Urban futures require a disaster risk lens

IKI´s Transformative Urban Coalitions project presented its work at the Global Platform for Disaster Risk Reduction.

The necessary and required urban futures can only be reached by working and addressing multiple goals together. This means finding innovative solutions that tackle not only climate adaptation and climate mitigation but also disaster risk reduction. 

With this in mind, the United Nations University – Institute of Environment and Human Security (UNU-EHS), together with the German Institute of Development and Sustainability (IDOS), the World Resources Institute – Ross Center for Sustainable Cities (WRI), and the International Institute for Environment and Development (IIED) joined efforts to share visions of desirable urban futures at the Global Platform for Disaster Risk Reduction in Bali, Indonesia.

A mind-set shift towards achieving zero carbon emissions in cities

As part of the Transformative Urban Coalitions project, funded by the International Climate Initiative (IKI), UNU-EHS, WRI, IDOS and IIED seek to shift mind-sets inside cities towards achieving zero carbon emissions, by altering the deeper social, cultural, and political structures and systems that are currently reinforcing high-carbon and unsustainable urbanization. Through innovative actor coalitions, the project aims to co-create new strategies for addressing local challenges in urban development and inequality, while at the same time reducing carbon emissions in five Latin American cities. The project was virtually presented in May,   at the Global Platform for Disaster Risk Reduction in Bali, Indonesia.

As part of the event Thorsten Klose-Zuber, Head of Department Climate Policy, Economy and Society at Zukunft-Umwelt-Gesellschaft (ZUG) gGmbH supported the move saying, “Within the Transformative Urban Coalitions Project, the German Government funds an excellent example of how global sustainability starts at the local scale.” He further added that, “it is in our neighborhoods, where we must pilot progressive climate action, for example, in the form of urban living labs.”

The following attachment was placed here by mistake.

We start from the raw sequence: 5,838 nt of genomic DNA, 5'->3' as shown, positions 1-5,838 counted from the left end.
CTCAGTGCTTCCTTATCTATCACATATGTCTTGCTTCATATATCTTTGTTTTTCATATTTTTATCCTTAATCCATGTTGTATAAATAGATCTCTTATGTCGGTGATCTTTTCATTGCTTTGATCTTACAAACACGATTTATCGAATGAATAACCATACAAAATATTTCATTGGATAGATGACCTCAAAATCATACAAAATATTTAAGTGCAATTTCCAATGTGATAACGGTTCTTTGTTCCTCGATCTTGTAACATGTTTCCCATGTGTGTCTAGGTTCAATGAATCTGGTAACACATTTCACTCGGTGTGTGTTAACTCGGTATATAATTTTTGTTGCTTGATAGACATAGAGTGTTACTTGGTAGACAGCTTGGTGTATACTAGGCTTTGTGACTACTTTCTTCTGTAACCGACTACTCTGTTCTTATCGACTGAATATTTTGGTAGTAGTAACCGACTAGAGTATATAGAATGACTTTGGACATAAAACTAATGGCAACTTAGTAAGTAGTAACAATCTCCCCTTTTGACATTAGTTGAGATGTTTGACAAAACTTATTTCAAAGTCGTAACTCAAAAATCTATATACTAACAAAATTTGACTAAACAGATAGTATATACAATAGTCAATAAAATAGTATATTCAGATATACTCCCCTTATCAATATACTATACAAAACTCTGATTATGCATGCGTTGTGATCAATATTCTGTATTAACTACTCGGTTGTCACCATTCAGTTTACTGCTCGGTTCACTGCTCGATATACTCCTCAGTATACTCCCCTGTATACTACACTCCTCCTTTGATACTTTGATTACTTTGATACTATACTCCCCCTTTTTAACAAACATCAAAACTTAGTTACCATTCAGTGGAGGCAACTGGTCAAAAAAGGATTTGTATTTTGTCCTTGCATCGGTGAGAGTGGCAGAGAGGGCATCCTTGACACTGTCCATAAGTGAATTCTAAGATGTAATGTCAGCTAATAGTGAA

Simone Sandholz, Head of Urban Futures and Sustainability Transformation (FAST) Programme at UNU-EHS, stated that, “transformation needs to include different types of actors, their wishes, their backgrounds, and also their ideas about what is a desirable urban future.” 

Analyses in five Latin American cities

Pablo Lazo, Director of Urban Development and Accessibility for WRI Mexico, gave a summary of the Transformative Urban Coalitions projects work in Latin America: 

“We selected five cities from the region to explore, under different lines of work. We then looked at how we can decarbonize these cities, what needs to be done at the different levels of stakeholders, institutional frameworks, and also with the people toachieve this urgent decarbonisation and face the challenges of climate change.”

Five "Urban Labs" have been established in cities in Argentina, Brazil and Mexico, to develop new models of urban coalition building and governance. “The project seeks that, whatever can be achieved in the definition of goals, consensus and new models of collaboration, may be replicable in similar cities,” said Pablo Lazo. 

Subsequently, experts working in the different cities explained the local demands, shedding light on how the Transformative Urban Coalitions project will develop tangible, catalytic and transformative solutions to urban challenges that contribute to sustainable development towards zero carbon cities. 

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